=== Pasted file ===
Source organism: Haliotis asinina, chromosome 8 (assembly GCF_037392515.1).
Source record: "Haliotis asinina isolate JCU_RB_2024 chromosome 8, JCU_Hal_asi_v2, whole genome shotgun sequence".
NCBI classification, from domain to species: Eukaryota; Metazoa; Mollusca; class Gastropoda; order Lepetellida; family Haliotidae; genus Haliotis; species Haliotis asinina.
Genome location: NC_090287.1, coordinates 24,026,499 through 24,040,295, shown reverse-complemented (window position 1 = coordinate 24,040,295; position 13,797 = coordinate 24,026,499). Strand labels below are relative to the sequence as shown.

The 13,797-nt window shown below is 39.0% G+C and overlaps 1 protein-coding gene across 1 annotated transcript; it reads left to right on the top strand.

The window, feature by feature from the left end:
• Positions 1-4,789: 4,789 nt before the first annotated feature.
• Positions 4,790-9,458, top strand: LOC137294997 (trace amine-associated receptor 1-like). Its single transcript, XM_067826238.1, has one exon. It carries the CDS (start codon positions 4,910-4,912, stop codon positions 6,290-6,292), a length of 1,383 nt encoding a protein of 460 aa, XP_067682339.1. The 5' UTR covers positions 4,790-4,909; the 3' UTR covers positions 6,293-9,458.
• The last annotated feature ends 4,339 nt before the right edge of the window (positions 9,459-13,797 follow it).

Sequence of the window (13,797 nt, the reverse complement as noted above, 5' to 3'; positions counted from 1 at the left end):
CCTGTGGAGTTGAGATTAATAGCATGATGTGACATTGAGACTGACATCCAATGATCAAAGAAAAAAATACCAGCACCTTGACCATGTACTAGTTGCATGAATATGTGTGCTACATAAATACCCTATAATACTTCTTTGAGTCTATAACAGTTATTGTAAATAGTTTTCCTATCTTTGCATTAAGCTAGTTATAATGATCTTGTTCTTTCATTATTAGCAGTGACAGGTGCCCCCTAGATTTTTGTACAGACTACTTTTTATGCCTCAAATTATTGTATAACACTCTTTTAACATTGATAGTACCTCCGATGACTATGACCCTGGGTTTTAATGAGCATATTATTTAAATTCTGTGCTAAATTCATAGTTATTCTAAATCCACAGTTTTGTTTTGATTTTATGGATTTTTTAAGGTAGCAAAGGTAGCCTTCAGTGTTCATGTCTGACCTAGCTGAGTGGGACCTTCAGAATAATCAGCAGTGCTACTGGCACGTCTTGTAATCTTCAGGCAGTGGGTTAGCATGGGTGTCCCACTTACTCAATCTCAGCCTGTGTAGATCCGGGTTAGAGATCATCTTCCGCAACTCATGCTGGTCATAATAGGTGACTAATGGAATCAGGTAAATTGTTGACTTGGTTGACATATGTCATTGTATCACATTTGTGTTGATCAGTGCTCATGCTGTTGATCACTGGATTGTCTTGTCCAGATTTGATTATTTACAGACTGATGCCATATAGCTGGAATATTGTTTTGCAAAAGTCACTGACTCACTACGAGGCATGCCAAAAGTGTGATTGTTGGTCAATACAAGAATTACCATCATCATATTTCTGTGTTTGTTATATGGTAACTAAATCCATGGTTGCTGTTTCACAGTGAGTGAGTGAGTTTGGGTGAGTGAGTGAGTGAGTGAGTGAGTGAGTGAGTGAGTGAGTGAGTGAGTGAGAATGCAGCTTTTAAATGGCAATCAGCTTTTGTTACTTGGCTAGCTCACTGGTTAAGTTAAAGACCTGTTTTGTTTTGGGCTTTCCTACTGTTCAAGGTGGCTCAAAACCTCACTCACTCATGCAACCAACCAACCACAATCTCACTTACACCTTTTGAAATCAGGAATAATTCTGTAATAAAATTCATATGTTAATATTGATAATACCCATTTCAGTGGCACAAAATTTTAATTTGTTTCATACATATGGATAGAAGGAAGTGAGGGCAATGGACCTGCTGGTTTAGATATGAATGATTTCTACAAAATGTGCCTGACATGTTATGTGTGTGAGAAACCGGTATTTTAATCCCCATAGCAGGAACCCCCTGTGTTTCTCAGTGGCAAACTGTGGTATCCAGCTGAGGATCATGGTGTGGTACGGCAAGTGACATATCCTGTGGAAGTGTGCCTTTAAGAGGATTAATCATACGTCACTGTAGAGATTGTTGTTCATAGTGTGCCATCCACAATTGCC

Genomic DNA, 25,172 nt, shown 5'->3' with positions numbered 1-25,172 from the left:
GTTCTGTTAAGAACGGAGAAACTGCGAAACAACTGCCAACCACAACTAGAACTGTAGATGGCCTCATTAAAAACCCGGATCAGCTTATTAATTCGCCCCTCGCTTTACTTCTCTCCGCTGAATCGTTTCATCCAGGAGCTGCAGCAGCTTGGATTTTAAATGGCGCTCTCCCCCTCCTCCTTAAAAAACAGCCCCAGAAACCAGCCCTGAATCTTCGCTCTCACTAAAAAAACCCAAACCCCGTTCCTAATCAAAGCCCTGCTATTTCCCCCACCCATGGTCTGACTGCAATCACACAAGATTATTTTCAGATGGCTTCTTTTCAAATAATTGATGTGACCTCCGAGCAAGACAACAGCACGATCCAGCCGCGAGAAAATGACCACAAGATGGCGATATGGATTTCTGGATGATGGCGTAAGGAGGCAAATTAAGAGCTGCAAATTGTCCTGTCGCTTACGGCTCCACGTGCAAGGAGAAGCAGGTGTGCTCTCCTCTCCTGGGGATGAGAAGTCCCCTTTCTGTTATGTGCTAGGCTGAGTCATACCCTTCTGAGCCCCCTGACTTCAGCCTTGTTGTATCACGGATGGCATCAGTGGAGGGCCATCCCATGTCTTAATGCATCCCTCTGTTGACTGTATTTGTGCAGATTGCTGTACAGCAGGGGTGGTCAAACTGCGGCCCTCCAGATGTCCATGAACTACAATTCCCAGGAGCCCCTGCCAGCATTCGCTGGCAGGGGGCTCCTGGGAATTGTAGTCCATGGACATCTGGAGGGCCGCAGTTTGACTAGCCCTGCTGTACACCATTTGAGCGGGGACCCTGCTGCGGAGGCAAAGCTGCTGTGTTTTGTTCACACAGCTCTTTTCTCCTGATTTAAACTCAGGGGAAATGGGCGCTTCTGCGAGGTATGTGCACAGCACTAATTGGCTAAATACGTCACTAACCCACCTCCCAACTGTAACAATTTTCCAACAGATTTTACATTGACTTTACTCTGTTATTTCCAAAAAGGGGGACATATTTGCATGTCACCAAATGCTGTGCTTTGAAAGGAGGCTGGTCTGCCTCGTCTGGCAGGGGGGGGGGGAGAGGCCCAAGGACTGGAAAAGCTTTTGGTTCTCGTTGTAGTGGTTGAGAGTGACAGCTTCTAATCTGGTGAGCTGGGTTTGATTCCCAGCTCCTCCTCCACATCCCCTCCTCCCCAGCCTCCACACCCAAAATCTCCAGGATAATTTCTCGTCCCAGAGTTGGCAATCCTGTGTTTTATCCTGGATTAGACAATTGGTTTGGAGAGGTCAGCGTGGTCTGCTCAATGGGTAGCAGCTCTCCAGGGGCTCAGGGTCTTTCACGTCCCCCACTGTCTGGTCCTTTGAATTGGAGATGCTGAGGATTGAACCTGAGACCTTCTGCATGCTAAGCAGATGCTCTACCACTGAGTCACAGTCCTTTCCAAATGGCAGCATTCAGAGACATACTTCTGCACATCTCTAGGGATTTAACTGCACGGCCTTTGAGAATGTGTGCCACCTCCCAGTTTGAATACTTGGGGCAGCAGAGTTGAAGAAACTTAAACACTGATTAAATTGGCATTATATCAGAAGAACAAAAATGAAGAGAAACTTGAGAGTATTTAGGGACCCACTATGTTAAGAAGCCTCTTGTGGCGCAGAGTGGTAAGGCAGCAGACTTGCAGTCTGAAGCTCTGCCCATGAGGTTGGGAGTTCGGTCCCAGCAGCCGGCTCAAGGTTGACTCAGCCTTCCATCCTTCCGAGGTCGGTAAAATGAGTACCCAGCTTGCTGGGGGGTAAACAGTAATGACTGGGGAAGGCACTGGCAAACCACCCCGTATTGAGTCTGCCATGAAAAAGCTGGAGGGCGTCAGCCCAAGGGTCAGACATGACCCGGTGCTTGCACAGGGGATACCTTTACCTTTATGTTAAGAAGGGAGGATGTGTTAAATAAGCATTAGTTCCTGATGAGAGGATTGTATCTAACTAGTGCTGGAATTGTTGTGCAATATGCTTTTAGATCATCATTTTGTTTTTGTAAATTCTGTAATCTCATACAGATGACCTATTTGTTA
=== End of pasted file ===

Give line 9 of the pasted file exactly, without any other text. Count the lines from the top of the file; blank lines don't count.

• The last annotated feature ends 4,339 nt before the right edge of the window (positions 9,459-13,797 follow it).